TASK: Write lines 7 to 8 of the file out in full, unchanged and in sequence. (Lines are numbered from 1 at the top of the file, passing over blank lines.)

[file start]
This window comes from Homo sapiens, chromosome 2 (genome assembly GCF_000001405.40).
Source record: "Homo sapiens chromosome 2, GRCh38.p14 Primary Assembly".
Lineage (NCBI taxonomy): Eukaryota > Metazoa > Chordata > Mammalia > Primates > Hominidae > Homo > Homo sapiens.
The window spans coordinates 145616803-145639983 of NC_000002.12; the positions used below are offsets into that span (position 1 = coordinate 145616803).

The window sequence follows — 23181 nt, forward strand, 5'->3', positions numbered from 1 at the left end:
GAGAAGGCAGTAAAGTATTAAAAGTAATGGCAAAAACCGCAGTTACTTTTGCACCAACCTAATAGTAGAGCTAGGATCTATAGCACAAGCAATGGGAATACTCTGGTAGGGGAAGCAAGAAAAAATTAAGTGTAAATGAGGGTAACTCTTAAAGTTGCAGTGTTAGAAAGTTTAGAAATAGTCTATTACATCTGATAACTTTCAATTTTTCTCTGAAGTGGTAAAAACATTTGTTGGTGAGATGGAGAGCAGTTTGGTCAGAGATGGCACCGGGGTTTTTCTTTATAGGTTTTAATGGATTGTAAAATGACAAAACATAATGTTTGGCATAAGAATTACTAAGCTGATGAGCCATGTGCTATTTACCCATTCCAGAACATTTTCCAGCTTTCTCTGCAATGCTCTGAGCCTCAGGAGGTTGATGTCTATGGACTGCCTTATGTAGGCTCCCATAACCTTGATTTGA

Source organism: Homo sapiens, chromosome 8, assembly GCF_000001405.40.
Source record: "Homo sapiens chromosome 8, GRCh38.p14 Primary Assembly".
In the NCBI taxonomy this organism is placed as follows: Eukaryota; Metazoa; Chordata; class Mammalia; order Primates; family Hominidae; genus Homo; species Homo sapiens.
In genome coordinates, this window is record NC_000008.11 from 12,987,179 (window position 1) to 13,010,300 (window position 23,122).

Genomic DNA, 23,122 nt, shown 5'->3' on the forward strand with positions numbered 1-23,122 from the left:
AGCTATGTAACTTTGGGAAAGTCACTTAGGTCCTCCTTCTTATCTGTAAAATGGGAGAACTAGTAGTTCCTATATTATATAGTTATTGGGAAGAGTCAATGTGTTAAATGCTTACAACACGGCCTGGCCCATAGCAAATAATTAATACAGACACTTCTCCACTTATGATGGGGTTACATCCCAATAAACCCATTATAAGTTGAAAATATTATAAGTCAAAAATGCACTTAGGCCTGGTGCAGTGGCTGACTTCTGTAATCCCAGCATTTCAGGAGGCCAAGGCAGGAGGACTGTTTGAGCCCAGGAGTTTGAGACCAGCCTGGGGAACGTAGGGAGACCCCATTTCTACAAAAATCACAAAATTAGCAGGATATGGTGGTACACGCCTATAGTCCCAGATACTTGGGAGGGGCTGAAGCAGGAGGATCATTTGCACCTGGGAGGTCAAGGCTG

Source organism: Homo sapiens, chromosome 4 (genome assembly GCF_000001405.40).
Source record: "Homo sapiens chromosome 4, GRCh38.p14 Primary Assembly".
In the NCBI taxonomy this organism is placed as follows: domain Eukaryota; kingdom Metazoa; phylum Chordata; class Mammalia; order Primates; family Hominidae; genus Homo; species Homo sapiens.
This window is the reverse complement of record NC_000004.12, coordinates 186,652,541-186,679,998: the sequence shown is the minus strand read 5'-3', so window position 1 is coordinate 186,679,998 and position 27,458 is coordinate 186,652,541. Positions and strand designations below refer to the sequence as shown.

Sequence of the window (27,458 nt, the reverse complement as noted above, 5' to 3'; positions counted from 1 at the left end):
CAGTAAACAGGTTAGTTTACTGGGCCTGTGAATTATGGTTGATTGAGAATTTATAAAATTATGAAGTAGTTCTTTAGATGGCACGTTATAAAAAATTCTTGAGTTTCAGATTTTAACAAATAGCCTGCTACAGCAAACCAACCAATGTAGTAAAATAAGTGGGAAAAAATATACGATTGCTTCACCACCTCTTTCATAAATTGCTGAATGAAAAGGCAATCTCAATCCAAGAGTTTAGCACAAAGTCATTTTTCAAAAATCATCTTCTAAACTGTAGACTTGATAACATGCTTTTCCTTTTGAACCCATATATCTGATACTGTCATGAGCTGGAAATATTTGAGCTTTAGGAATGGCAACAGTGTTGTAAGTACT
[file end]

Source organism: Homo sapiens, chromosome 8, assembly GCF_000001405.40.
Source record: "Homo sapiens chromosome 8, GRCh38.p14 Primary Assembly".